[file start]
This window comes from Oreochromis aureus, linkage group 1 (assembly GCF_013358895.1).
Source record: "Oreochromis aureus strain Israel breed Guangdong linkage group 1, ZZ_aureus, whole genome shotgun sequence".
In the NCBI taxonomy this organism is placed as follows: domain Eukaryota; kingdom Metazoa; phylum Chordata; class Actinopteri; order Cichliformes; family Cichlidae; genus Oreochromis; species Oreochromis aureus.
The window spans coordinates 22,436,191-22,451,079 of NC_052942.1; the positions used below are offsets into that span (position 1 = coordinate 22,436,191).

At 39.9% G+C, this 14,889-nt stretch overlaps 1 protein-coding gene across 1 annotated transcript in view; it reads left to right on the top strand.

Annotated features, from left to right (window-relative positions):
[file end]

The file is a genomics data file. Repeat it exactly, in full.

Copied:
This window comes from Oreochromis aureus, linkage group 1 (assembly GCF_013358895.1).
Source record: "Oreochromis aureus strain Israel breed Guangdong linkage group 1, ZZ_aureus, whole genome shotgun sequence".
In the NCBI taxonomy this organism is placed as follows: domain Eukaryota; kingdom Metazoa; phylum Chordata; class Actinopteri; order Cichliformes; family Cichlidae; genus Oreochromis; species Oreochromis aureus.
The window spans coordinates 22,436,191-22,451,079 of NC_052942.1; the positions used below are offsets into that span (position 1 = coordinate 22,436,191).

At 39.9% G+C, this 14,889-nt stretch overlaps 1 protein-coding gene across 1 annotated transcript in view; it reads left to right on the top strand.

Annotated features, from left to right (window-relative positions):